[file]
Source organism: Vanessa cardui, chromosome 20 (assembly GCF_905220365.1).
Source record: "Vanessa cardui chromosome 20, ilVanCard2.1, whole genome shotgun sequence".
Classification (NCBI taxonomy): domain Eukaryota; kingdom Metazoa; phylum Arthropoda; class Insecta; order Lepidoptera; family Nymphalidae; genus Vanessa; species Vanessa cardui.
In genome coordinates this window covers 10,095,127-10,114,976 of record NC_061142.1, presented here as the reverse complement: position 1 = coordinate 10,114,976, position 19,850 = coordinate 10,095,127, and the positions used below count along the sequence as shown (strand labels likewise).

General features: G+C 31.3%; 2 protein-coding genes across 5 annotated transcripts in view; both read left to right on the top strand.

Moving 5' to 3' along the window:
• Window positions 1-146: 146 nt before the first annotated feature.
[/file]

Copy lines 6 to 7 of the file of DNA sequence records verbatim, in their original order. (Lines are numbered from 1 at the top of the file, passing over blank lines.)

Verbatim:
Moving 5' to 3' along the window:
• Window positions 1-146: 146 nt before the first annotated feature.